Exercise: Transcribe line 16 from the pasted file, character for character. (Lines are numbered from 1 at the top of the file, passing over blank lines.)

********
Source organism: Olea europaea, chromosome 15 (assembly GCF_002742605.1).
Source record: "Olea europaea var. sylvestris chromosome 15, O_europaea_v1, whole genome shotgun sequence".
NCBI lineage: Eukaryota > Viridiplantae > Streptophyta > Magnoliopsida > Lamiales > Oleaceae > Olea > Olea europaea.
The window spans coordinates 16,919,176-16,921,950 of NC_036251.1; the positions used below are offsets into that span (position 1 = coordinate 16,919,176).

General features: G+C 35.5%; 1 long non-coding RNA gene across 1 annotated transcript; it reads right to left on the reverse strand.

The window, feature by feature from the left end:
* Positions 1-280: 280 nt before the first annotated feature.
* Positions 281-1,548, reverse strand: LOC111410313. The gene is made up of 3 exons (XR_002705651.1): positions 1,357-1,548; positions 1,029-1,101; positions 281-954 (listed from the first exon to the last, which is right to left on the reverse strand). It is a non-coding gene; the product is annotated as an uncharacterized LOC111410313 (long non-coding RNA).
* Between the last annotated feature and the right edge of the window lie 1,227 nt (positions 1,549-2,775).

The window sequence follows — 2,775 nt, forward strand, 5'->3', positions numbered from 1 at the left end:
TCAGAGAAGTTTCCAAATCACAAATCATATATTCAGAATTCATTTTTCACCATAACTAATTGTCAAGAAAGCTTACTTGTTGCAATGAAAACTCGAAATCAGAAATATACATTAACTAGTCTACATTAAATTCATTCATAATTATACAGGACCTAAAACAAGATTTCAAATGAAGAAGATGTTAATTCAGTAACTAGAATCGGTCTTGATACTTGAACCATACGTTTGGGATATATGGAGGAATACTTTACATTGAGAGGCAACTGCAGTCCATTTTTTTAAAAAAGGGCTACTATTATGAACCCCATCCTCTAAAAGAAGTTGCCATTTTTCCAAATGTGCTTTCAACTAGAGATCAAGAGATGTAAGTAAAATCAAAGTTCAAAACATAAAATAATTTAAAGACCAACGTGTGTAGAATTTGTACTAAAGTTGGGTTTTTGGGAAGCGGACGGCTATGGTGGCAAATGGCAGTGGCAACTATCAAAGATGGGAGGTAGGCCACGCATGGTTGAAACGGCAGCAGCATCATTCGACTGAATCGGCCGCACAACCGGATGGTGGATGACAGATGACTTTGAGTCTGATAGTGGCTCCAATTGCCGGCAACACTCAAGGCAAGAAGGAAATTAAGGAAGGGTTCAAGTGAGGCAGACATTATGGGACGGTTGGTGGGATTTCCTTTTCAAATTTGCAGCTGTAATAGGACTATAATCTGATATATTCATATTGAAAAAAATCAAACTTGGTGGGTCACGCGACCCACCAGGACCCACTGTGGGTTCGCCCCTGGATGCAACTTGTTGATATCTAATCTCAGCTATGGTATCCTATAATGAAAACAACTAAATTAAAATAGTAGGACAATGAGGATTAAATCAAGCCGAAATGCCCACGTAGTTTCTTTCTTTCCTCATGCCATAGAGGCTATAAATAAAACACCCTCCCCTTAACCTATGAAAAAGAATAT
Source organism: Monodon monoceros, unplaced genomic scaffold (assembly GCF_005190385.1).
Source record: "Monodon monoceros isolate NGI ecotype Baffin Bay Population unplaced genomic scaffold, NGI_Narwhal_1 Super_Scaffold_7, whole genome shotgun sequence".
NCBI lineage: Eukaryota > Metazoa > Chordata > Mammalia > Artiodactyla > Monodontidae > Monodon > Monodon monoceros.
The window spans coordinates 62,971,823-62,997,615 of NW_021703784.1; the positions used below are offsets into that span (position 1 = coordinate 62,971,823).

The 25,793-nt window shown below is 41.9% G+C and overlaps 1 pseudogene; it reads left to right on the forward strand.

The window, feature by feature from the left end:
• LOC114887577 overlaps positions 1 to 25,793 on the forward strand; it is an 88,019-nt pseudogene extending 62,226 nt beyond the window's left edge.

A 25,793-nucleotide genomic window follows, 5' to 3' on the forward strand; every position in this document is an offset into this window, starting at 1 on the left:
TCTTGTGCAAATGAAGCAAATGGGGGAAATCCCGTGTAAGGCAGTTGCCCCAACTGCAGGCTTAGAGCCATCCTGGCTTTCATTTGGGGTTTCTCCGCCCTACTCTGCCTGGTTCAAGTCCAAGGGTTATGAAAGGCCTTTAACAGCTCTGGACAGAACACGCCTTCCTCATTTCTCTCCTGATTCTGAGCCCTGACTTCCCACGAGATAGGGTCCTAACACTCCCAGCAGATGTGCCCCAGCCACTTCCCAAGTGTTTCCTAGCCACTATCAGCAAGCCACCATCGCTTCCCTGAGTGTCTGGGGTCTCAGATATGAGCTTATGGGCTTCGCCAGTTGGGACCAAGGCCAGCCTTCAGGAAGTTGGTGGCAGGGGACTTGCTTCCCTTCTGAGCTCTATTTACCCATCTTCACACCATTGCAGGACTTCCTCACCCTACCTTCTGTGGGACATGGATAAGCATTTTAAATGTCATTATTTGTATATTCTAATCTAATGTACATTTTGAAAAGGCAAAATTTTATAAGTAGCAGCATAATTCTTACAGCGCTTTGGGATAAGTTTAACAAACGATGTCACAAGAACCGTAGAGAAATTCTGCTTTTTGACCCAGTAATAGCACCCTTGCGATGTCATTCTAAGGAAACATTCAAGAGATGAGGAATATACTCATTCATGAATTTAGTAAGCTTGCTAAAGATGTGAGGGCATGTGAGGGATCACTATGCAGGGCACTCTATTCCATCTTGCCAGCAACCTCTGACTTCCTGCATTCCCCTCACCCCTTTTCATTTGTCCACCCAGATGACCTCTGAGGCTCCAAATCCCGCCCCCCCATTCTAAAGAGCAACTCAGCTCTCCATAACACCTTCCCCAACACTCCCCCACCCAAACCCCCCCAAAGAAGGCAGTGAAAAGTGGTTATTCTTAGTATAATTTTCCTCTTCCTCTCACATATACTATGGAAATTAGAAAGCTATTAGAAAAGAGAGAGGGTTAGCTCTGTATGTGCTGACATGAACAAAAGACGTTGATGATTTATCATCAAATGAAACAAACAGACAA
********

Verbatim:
The 25,793-nt window shown below is 41.9% G+C and overlaps 1 pseudogene; it reads left to right on the forward strand.